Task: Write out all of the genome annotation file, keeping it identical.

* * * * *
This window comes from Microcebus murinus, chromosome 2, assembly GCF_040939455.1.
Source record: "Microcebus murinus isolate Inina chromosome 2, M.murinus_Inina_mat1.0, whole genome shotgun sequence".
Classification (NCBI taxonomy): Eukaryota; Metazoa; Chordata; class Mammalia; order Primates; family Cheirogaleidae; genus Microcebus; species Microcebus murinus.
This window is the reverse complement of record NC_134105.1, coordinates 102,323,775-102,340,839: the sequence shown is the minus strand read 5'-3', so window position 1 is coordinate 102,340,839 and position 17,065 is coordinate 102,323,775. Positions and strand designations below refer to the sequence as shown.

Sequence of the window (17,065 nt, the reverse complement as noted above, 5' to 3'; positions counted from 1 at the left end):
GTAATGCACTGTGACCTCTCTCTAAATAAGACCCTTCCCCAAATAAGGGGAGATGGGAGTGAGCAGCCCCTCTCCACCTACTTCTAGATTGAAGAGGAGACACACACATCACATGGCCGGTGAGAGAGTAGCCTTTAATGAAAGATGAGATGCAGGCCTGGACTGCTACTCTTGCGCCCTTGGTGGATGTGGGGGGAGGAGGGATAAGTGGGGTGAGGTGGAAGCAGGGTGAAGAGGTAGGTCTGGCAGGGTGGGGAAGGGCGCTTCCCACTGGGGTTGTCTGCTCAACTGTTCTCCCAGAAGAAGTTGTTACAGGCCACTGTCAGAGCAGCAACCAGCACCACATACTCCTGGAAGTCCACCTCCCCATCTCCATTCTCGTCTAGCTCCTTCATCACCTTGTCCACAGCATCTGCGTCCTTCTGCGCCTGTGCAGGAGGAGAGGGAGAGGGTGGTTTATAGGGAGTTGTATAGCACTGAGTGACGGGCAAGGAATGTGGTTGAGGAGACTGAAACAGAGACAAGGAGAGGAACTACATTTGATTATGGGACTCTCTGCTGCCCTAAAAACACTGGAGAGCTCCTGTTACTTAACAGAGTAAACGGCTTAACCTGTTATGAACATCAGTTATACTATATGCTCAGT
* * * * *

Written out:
This window comes from Microcebus murinus, chromosome 2, assembly GCF_040939455.1.
Source record: "Microcebus murinus isolate Inina chromosome 2, M.murinus_Inina_mat1.0, whole genome shotgun sequence".
Classification (NCBI taxonomy): Eukaryota; Metazoa; Chordata; class Mammalia; order Primates; family Cheirogaleidae; genus Microcebus; species Microcebus murinus.
This window is the reverse complement of record NC_134105.1, coordinates 102,323,775-102,340,839: the sequence shown is the minus strand read 5'-3', so window position 1 is coordinate 102,340,839 and position 17,065 is coordinate 102,323,775. Positions and strand designations below refer to the sequence as shown.

Sequence of the window (17,065 nt, the reverse complement as noted above, 5' to 3'; positions counted from 1 at the left end):
GTAATGCACTGTGACCTCTCTCTAAATAAGACCCTTCCCCAAATAAGGGGAGATGGGAGTGAGCAGCCCCTCTCCACCTACTTCTAGATTGAAGAGGAGACACACACATCACATGGCCGGTGAGAGAGTAGCCTTTAATGAAAGATGAGATGCAGGCCTGGACTGCTACTCTTGCGCCCTTGGTGGATGTGGGGGGAGGAGGGATAAGTGGGGTGAGGTGGAAGCAGGGTGAAGAGGTAGGTCTGGCAGGGTGGGGAAGGGCGCTTCCCACTGGGGTTGTCTGCTCAACTGTTCTCCCAGAAGAAGTTGTTACAGGCCACTGTCAGAGCAGCAACCAGCACCACATACTCCTGGAAGTCCACCTCCCCATCTCCATTCTCGTCTAGCTCCTTCATCACCTTGTCCACAGCATCTGCGTCCTTCTGCGCCTGTGCAGGAGGAGAGGGAGAGGGTGGTTTATAGGGAGTTGTATAGCACTGAGTGACGGGCAAGGAATGTGGTTGAGGAGACTGAAACAGAGACAAGGAGAGGAACTACATTTGATTATGGGACTCTCTGCTGCCCTAAAAACACTGGAGAGCTCCTGTTACTTAACAGAGTAAACGGCTTAACCTGTTATGAACATCAGTTATACTATATGCTCAGT